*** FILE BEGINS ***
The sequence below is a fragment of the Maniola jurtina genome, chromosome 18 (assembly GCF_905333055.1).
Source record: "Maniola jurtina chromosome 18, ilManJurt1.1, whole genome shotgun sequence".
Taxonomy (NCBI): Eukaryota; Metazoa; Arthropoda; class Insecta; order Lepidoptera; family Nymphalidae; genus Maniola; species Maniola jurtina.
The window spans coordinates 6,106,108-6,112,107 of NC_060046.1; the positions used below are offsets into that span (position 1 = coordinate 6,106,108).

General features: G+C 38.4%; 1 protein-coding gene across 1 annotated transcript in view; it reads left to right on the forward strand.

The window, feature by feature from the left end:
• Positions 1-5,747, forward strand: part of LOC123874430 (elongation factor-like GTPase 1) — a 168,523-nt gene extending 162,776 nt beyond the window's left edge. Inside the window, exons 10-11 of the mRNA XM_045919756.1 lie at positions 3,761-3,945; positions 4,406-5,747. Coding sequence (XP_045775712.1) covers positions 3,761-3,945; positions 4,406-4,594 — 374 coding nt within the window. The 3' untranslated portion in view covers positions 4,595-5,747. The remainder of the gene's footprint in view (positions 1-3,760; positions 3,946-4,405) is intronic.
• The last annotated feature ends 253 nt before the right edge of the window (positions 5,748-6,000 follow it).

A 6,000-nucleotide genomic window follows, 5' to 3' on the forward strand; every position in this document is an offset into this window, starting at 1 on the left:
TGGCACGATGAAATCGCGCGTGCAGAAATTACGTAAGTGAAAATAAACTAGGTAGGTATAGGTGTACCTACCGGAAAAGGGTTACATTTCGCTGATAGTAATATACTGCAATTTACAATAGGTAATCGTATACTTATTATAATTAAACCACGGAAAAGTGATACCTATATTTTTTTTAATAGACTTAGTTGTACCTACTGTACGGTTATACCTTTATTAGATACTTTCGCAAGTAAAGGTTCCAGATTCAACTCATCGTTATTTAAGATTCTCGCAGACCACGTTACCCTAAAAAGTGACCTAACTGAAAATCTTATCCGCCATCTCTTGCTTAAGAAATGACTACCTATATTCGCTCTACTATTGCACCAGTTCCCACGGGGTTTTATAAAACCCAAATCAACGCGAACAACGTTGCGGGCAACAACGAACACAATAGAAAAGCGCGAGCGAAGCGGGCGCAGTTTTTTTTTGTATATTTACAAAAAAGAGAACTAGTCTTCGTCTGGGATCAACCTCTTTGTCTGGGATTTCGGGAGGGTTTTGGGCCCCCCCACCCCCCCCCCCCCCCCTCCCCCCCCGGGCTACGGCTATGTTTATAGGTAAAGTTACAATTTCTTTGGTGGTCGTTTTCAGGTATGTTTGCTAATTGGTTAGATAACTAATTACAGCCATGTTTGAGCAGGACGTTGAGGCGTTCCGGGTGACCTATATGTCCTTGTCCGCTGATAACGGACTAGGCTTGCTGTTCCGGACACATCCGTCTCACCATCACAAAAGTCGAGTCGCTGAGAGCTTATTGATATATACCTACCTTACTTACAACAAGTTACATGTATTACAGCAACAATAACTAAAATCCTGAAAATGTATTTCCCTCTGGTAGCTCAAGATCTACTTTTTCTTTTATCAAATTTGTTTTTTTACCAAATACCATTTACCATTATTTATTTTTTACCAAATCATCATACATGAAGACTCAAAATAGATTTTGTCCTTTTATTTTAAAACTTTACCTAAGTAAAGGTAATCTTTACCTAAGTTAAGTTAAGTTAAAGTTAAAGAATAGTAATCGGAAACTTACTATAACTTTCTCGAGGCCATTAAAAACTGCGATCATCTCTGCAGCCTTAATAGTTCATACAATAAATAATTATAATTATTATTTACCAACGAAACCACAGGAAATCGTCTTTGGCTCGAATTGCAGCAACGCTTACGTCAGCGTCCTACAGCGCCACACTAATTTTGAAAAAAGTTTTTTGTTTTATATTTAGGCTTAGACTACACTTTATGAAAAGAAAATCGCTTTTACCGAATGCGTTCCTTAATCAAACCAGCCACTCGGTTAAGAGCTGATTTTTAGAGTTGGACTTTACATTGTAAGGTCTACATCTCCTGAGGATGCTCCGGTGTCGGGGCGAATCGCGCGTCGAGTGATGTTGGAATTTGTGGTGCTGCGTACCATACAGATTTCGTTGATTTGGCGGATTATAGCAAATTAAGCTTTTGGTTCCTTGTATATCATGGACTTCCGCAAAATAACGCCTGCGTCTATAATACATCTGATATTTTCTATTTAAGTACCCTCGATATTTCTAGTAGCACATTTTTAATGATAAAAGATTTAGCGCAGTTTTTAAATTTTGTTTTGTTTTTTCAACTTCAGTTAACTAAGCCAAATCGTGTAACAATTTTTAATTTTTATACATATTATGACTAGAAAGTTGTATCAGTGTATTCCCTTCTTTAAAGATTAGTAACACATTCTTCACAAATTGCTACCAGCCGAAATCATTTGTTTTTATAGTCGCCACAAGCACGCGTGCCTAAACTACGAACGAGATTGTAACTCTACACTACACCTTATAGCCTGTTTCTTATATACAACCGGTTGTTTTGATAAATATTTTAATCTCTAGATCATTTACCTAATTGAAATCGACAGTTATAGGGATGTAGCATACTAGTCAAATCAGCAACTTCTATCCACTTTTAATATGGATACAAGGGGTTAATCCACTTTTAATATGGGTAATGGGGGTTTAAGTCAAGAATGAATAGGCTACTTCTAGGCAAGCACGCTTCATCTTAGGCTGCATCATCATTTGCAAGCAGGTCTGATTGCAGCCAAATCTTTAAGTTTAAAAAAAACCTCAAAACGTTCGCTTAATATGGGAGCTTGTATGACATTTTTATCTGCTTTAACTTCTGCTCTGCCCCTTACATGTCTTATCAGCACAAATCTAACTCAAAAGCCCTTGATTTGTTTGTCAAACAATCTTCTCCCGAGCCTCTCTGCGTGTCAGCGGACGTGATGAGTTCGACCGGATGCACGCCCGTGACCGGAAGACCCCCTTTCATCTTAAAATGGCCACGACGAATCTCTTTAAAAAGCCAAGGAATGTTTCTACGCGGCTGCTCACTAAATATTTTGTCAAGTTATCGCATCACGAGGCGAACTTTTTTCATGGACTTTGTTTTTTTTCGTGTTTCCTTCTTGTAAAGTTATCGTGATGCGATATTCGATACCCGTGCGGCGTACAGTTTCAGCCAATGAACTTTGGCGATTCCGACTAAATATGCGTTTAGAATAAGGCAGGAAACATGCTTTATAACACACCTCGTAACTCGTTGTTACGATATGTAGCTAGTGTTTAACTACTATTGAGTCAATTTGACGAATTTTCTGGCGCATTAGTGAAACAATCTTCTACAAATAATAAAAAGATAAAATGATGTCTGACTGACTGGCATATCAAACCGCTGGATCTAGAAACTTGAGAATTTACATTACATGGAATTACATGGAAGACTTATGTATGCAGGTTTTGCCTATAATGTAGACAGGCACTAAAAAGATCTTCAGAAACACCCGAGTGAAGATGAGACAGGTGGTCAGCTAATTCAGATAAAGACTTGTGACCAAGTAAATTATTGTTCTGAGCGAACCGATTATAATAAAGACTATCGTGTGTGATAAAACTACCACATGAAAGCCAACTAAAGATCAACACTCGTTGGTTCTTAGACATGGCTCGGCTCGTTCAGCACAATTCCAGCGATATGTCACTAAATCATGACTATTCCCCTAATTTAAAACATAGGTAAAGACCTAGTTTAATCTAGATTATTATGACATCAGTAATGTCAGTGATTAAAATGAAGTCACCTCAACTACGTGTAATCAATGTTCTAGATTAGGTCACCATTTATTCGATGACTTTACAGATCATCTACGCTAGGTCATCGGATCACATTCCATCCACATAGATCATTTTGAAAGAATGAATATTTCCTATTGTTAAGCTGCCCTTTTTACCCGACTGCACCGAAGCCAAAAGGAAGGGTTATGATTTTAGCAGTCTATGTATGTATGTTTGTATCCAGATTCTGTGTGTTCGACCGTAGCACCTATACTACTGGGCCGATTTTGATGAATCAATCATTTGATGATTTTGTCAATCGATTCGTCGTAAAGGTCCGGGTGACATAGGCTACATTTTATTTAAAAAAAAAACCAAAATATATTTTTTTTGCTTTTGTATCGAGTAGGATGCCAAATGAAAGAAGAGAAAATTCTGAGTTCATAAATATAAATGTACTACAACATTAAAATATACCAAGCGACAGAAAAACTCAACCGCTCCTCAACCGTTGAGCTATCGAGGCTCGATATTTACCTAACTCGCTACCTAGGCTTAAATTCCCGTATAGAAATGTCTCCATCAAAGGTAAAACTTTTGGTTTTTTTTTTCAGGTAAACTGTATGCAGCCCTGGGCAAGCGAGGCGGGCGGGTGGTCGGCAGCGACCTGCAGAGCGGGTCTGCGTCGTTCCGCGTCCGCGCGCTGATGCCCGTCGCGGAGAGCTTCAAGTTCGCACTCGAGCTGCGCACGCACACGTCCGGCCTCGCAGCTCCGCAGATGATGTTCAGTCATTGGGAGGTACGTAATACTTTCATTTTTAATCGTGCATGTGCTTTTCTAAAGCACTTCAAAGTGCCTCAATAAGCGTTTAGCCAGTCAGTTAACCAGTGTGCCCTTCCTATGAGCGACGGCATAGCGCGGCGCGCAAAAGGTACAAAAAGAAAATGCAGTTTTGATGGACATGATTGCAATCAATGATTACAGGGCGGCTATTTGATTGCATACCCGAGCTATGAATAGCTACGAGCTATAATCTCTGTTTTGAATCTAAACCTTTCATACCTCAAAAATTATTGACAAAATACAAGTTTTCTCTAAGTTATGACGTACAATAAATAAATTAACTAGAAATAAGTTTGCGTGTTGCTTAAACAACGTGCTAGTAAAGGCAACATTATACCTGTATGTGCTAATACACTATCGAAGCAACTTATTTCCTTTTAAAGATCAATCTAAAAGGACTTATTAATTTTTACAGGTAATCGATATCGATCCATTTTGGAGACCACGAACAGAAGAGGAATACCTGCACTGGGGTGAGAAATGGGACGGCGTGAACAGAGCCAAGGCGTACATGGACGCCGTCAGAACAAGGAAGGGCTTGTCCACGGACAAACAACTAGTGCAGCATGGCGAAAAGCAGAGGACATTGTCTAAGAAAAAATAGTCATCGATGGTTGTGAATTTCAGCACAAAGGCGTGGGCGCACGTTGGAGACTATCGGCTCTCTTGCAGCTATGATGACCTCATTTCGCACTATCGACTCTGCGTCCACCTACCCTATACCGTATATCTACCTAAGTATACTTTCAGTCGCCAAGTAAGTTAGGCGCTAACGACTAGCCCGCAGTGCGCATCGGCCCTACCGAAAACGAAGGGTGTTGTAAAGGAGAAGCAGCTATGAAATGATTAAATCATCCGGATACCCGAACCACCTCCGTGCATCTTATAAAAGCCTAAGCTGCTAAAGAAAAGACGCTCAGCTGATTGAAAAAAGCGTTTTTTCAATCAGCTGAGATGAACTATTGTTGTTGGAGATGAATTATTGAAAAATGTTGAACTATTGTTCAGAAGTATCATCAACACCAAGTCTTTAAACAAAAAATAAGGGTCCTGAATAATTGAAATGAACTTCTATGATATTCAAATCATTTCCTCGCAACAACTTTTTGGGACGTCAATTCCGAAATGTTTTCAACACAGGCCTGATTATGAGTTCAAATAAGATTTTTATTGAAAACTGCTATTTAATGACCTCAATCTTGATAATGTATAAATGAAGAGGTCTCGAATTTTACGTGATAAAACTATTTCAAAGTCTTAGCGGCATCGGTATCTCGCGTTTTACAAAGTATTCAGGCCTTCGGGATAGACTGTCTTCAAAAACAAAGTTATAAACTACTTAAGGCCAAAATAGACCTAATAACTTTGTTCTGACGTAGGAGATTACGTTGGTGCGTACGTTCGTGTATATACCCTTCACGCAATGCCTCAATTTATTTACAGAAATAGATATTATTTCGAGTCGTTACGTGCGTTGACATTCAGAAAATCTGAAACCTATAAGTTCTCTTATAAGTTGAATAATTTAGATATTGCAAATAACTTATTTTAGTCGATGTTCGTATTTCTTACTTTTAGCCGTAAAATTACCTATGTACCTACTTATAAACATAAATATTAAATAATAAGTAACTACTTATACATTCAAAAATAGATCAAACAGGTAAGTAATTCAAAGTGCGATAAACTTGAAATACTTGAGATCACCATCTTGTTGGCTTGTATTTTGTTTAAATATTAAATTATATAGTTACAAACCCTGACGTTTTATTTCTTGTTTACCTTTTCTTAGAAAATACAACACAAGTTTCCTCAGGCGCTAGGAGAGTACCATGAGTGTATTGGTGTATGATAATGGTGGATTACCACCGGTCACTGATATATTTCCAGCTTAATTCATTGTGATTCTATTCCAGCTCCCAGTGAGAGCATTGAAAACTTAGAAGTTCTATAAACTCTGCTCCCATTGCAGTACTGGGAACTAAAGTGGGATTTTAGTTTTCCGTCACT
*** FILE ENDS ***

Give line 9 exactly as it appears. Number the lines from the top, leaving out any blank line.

A 6,000-nucleotide genomic window follows, 5' to 3' on the forward strand; every position in this document is an offset into this window, starting at 1 on the left: